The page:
Czech Court to Rule on Fate of Russian Hacker Nikulin – Should he Stay or Should he Go?

Prague, Nov 24 (CTK) – The Prague High Court today confirmed the admissibility of Russian Yevgeni Nikulin’s extradition to the USA, which has accused him of hacking, while his extradition is also sought by Moscow, and now it is up to the Czech justice minister to decide whether Nikulin should be extradited.


The court decision is definitive.


Nikulin, 30, will file a complaint against the court’s ruling, his defence lawyer Martin Sadilek told reporters today. He said he would justify the complaint by the violation of his client’s rights to a just trial and to defence.


“I am surprised,taken aback, disappointed. I don’t share the legal opinion of the High Court and I will take steps I can take to reverse the decision,” Sadilek said.


Besides, Nikulin will question the unbiased character of the Prague High Court panel’s chairman with the Supreme Court, Sadilek added.


“The purpose of the court proceedings was not to assess the evidence as to whether the U.S.-wanted person [Nikulin] really committed a crime,” Karel Simik, head of the panel of judges, said.


He said there are no reasons that would make Nikulin’s extradition to the USA inadmissible.


The Czech police arrested Nikulin in October 2016 based on an U.S. warrant.


The United States suspects Nikulin of nine different criminal acts committed in 2012-13, including a hacker’s attack on the Linkedin profession network.


The judge said the suspected crimes are also crimes in the Czech Republic and they have no political subtext, since they were motivated by profit.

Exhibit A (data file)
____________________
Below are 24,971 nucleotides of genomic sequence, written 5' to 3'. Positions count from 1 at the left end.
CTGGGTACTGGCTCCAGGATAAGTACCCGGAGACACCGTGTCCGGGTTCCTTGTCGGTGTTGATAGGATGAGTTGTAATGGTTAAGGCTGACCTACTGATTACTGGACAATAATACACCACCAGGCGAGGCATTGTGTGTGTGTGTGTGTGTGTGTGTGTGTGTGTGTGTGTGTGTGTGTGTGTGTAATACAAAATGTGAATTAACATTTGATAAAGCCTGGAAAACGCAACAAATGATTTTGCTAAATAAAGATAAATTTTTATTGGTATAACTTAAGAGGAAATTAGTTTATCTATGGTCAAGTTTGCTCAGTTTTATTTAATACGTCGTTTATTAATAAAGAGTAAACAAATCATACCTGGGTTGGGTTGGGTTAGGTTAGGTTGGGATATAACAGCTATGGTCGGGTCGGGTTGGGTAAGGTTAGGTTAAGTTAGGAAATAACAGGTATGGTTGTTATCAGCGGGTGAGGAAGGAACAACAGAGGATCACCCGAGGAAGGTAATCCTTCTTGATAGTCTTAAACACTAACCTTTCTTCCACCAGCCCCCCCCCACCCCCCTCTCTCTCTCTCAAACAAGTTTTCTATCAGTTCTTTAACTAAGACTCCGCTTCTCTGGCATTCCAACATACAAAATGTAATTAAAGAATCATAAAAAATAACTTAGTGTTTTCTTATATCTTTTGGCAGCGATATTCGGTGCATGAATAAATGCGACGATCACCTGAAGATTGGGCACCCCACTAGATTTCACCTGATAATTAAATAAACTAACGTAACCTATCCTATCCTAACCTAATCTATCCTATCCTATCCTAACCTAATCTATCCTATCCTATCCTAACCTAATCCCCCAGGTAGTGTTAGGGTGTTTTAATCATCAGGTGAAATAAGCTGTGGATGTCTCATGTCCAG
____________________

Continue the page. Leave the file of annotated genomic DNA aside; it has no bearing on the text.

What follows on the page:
The judge also mentioned the large extent of Nikulin’s suspected criminal activities and the high damage he is suspected of having caused.


Moscow previously said it will do its best to prevent the extradition of Nikulin to the USA.


Russia applied for his extradition on the same day as the USA based on the warrant for his arrest it issued on suspicion of an Internet theft of finances amounting to $3,450 in 2009.


The punishment Nikulin might face in the USA is tougher than in Russia, up to 54 years in prison for all suspected crimes, according to his defence lawyer.


According to the state attorney, however, Nikulin might be given up to 14 years in prison, with which the court identified today after acquainting itself with new documents provided by the USA.


In the Czech Republic, Nikulin would face ten years in prison at the most, if found guilty of the above crimes, the court said.


If the justice minister doubted the court’s decision, he may apply for its review by the Supreme Court.


Justice Minister Robert Pelikan (ANO) said he would decide on Nikulin’s extradition after studying his files only.


The decision-making might be influenced by the forming of a new government since the current cabinet of the Social Democrats (CSSD), ANO and Christian Democrats (KDU-CSL) will tender its resignation on Wednesday. According to some sources, Pelikan is to continue in the nascent ANO minority cabinet, but it is not certain whether ANO chairman and next PM Andrej Babis counts with him at the Justice Ministry’s helm.